Previous bad reaction to Malarone, considering my options now

I will go and see a doctor, update all my other shots etc etc. I’m just looking for some additional advice and experiences. You are not my doctor etc etc.

Last time I took Malarone I went cuckoo. I had crippling panic attacks and I think hallucinations or something.* Malarone is supposed to be the antimalarial that doesn’t make you crazy, so that’s a little upsetting. (The craziness was listed as a side effect, it’s just supposed to be rare.)

My doctor there, at the time, said I’d be better off taking my chances with malaria than stay in the state I was in. I then threatened the poor man, because crazy. :frowning:

So what I’d like to know: if Malarone had this effect on me, will the other meds likely be worse? I don’t really want to take the chance. Obviously, malaria would also be a nasty option, but I want to have an idea of what my chances are.

What about people who live permanently in malaria zones, what do you guys do?
*Not really hallucinations, I think, but sort of like horrible, horrible daydreams that seemed realistic, or as if it were at least likely to happen, and that I had no control over? Is that a thing?

I am not a doctor, and I am especially not your doctor.

Where are you going and what strain it malaria is there? I may take my chances in, say, South America, but I wouldn’t even consider it for a second in West Africa, where you WILL get malaria and it WILL be falciparum, which can kill you in 48 hours. I know of too many Peace Corps volunteers who decided to stop taking their meds and died to mess with falciparum.

If you do decide to wing it, make sure you know the symptoms like the back of your hand. Always, always, always carry treatment on your person (actually, do that anyway). I kept mine in a sock, which stayed with me any time I was more than 10 minutes from home. If you have any high fever, begin treatment immediately. Don’t wait for tests (which aren’t very accurate, anyway). If possible, make a slide with a blood smear (you need a kit, the technique is easy) before treatment so that you can get the strain diagnosed later at a reliable lab. That will help determine what follow up care you need.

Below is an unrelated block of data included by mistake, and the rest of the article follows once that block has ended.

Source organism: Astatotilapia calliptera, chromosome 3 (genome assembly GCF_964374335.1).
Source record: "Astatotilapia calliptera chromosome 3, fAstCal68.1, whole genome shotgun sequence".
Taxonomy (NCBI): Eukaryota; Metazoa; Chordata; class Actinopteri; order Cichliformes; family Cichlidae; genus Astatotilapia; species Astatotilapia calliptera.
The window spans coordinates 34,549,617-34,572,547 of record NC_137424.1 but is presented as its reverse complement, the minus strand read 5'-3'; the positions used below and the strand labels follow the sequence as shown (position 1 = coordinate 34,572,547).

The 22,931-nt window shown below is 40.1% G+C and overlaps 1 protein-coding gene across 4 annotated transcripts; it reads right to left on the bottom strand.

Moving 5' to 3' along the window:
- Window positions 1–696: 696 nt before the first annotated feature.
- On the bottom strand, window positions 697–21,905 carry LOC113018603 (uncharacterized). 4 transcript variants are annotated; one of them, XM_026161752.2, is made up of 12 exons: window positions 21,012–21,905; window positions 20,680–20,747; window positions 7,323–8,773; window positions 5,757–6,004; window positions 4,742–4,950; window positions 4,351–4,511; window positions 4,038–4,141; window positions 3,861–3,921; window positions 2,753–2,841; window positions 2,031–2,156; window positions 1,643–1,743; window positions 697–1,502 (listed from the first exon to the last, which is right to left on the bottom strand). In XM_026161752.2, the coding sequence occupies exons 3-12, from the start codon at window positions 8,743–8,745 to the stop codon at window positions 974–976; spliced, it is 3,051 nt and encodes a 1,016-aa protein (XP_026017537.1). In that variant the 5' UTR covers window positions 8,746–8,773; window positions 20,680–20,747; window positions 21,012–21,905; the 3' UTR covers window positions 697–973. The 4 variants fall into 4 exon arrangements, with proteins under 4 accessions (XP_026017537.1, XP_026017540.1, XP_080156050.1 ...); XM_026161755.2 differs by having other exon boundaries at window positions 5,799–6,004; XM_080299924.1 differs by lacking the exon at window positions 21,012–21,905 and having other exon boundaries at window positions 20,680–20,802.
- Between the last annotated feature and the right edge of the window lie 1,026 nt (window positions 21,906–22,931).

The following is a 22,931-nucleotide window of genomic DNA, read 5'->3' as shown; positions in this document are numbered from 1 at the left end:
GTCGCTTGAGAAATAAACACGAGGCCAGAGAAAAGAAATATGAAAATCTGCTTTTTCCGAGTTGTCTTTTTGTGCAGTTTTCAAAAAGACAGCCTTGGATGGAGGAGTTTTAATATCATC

What locals do, of course, is run a good chance of dying the first time they contract it as a toddler. If they survive that (and the brain damage that comes from chronic malaria as a kid), they likely develop extremely limited resistance to the local strain (though the strain the next town over might still kill them), and malaria becomes a chronic disease, sapping their energy and leading to repeated hospitalization, but rarely killing them.

No doctor in the world know how to treat westerners with malaria. Western doctors don’t know what they are looking for. Local doctors don’t understand why malaria is more serious in foreigners. You really need to know all the ins and outs of symptoms, treatment, and possible complications, because if you contract it, you are going to have to be the one to direct your diagnosis and treatment.

Anyway, I’d take doxycycline. It’s no fun, but it’s better than malaria.

Thanks sven, that’s really helpful!

I’m going to Angola, so I reckon I’ll just have to try my luck again with the meds. I absolutely will make sure to know the symptoms (I know them generally, but I’ll check out the local strains) as you recommend.

So the doxycycline, could you say why you like that one? I’m hoping someone knows a med that is really different from Malarone, but similarly unlikely to cause crazies. It’s just helpful before going in to the doc, to have an idea and make suggestions. But it might be a little specific…

Doxy is an antibiotic. It’s what they give people who might get crazy with other meds.

The drawbacks are that you need to take it daily, it can cause sun sensitivity, and it can cause an upset stomach. But it works and won’t make you nuts.

Any non-craziness would be great, I’ll take tummy trouble over insanity any day! Thanks a million even sven, I have something to discuss with the doc when I go in.

My husband took doxy when we were in India last year. IIRC the other drawback is that you have to take it longer when you return. But yeah, that’s not that big a deal when you’re looking at other real side effects.

FWIW we found the CDC page on various malaria drugs to be pretty useful:

http://www.cdc.gov/malaria/travelers/drugs.html

Doxy, DEET, and cover up.